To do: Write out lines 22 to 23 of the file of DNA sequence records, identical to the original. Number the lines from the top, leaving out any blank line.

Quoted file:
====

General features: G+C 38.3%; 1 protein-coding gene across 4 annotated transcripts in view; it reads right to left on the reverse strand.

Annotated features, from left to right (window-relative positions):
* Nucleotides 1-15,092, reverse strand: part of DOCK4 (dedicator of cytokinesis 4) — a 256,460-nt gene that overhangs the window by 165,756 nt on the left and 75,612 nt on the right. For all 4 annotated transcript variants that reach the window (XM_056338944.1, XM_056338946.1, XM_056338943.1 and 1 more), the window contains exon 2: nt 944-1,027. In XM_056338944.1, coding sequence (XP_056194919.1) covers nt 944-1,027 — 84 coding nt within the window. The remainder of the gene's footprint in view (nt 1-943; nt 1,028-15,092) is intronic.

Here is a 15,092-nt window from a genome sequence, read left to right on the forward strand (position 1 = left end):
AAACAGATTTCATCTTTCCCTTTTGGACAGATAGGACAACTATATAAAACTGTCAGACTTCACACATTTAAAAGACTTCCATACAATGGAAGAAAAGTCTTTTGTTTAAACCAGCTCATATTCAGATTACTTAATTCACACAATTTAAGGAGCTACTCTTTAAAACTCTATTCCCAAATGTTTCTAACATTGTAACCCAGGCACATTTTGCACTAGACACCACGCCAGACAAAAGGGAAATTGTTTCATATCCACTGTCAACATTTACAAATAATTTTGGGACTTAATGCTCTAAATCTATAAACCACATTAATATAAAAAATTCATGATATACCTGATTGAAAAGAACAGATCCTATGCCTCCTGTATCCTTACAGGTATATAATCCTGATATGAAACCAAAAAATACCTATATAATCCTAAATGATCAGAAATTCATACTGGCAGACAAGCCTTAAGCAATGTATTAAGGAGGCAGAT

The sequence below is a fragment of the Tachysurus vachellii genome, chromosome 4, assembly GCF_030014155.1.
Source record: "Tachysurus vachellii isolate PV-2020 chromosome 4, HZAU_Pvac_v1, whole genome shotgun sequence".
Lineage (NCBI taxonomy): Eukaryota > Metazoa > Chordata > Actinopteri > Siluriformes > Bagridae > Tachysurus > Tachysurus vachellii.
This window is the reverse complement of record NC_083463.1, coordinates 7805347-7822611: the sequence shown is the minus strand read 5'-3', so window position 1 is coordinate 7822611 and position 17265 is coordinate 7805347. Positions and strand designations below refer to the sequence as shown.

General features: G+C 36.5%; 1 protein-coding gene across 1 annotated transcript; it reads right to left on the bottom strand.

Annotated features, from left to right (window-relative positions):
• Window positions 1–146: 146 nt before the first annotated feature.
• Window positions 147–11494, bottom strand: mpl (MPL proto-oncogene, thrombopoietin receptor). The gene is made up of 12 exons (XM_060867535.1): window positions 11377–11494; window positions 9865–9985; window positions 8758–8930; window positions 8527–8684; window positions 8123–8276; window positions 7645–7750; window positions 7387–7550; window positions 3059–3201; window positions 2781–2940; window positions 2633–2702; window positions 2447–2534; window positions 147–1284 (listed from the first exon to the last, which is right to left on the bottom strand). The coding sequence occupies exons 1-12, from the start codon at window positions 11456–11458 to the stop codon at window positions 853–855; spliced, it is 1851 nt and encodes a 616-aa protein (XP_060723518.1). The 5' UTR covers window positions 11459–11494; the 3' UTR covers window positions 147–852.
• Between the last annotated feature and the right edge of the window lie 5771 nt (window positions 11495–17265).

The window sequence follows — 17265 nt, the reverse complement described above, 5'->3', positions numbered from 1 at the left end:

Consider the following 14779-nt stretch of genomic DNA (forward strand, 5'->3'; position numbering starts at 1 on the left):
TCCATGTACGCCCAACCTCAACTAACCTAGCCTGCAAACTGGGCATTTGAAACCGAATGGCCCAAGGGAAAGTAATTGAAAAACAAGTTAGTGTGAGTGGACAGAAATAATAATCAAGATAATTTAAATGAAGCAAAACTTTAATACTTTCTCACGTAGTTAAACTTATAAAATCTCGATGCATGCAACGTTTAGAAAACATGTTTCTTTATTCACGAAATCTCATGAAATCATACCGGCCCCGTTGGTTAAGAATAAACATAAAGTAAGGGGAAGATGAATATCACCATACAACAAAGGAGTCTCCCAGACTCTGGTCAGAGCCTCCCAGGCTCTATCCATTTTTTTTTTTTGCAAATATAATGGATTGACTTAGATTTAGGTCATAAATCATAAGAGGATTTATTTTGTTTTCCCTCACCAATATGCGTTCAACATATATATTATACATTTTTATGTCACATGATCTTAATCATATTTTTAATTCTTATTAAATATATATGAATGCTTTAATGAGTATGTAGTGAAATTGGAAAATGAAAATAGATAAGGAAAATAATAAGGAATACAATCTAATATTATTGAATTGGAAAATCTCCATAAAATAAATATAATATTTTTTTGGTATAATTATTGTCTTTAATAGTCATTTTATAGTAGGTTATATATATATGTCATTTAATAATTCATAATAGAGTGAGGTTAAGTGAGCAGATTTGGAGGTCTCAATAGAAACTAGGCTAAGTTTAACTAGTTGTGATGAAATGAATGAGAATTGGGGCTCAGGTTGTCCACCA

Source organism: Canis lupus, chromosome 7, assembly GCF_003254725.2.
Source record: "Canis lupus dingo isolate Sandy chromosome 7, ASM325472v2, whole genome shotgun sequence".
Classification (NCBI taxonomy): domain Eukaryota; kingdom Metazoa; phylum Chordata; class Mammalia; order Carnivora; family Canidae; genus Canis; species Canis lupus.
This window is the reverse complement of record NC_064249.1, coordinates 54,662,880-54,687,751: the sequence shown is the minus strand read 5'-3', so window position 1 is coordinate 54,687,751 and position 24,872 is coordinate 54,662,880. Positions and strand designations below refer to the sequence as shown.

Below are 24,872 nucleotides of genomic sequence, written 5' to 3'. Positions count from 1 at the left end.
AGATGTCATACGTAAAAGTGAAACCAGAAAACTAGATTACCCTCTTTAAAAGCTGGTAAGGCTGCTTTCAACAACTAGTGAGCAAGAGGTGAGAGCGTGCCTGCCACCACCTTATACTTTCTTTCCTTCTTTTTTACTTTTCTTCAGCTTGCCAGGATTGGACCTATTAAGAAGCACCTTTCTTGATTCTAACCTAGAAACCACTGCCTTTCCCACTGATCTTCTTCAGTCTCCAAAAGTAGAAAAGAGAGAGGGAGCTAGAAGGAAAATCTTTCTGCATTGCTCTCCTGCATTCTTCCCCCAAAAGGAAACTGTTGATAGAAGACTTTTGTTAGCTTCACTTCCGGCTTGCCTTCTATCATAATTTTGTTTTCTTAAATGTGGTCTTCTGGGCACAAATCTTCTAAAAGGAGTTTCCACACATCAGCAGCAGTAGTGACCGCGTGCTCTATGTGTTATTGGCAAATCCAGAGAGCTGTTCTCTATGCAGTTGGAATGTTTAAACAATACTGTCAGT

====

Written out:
Below are 24,872 nucleotides of genomic sequence, written 5' to 3'. Positions count from 1 at the left end.
AGATGTCATACGTAAAAGTGAAACCAGAAAACTAGATTACCCTCTTTAAAAGCTGGTAAGGCTGCTTTCAACAACTAGTGAGCAAGAGGTGAGAGCGTGCCTGCCACCACCTTATACTTTCTTTCCTTCTTTTTTACTTTTCTTCAGCTTGCCAGGATTGGACCTATTAAGAAGCACCTTTCTTGATTCTAACCTAGAAACCACTGCCTTTCCCACTGATCTTCTTCAGTCTCCAAAAGTAGAAAAGAGAGAGGGAGCTAGAAGGAAAATCTTTCTGCATTGCTCTCCTGCATTCTTCCCCCAAAAGGAAACTGTTGATAGAAGACTTTTGTTAGCTTCACTTCCGGCTTGCCTTCTATCATAATTTTGTTTTCTTAAATGTGGTCTTCTGGGCACAAATCTTCTAAAAGGAGTTTCCACACATCAGCAGCAGTAGTGACCGCGTGCTCTATGTGTTATTGGCAAATCCAGAGAGCTGTTCTCTATGCAGTTGGAATGTTTAAACAATACTGTCAGT